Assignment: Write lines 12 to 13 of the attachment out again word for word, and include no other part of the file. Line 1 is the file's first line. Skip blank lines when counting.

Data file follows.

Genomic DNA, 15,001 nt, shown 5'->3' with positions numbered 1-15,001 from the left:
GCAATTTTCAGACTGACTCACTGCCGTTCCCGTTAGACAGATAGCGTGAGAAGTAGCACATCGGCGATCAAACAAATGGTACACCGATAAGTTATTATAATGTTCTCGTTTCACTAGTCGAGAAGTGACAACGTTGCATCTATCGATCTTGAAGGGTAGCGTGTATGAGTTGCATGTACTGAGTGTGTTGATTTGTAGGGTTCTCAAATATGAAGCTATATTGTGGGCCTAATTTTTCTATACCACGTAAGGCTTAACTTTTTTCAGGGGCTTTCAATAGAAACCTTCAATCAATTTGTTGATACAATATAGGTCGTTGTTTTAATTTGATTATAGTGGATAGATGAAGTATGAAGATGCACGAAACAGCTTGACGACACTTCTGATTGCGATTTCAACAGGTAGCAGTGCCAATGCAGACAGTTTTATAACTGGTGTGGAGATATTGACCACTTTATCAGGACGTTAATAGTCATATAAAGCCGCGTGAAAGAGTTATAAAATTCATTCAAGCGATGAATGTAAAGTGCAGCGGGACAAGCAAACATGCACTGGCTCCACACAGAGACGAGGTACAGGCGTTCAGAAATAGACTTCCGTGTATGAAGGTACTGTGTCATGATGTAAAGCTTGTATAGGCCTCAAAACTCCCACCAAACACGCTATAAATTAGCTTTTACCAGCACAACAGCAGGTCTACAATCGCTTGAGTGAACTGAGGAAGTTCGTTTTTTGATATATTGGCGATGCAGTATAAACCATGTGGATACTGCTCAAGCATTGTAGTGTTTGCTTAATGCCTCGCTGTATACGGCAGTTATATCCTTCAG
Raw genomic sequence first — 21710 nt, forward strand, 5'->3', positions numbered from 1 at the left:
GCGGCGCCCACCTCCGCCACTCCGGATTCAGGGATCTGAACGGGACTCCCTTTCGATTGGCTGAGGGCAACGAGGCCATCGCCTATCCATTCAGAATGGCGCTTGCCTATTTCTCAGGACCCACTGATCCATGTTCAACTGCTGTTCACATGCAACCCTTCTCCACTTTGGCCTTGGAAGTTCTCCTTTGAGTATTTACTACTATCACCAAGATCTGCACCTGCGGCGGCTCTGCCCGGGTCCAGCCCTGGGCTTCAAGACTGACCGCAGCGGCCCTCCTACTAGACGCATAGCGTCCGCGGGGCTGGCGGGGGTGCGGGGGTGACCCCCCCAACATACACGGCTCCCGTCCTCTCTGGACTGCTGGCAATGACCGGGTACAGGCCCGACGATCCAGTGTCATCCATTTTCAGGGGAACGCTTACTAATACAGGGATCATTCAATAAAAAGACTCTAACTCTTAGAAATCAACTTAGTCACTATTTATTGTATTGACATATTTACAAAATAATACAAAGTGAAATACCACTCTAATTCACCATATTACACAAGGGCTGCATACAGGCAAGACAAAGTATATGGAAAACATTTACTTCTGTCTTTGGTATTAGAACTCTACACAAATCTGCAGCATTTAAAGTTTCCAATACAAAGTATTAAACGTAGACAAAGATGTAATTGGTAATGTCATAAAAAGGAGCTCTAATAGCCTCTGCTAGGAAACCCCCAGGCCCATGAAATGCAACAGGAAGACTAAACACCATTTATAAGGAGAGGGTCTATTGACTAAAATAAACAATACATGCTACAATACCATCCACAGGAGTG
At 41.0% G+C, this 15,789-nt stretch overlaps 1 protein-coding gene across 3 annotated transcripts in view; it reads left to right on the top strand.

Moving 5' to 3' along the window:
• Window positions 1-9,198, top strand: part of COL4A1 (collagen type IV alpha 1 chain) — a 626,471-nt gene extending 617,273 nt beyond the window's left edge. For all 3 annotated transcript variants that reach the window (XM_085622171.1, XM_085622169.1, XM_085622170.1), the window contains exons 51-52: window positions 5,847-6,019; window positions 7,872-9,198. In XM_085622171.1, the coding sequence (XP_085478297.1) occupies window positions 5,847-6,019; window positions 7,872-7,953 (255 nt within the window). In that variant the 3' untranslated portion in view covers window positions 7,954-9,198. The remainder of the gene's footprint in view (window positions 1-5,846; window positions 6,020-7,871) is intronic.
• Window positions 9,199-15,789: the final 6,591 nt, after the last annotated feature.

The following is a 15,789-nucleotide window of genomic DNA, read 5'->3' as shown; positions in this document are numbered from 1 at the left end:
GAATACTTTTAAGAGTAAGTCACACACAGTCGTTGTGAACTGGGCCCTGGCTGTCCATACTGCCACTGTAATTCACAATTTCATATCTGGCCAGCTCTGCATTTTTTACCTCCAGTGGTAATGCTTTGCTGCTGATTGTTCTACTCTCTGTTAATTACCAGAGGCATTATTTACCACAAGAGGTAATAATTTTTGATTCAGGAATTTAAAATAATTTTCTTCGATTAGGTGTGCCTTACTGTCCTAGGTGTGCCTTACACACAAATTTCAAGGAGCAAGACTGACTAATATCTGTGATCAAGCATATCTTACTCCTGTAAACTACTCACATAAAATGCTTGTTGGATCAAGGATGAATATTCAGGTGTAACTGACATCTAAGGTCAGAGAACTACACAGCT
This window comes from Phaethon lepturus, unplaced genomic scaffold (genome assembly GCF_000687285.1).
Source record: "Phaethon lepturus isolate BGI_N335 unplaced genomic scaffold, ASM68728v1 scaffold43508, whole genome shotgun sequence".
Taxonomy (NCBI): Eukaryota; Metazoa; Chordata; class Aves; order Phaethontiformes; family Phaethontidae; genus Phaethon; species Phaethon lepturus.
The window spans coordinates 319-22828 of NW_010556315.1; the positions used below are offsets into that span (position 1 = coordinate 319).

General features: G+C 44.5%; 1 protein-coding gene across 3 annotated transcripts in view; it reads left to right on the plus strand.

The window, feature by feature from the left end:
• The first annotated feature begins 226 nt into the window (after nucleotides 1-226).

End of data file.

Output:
Source record: "Phaethon lepturus isolate BGI_N335 unplaced genomic scaffold, ASM68728v1 scaffold43508, whole genome shotgun sequence".
Taxonomy (NCBI): Eukaryota; Metazoa; Chordata; class Aves; order Phaethontiformes; family Phaethontidae; genus Phaethon; species Phaethon lepturus.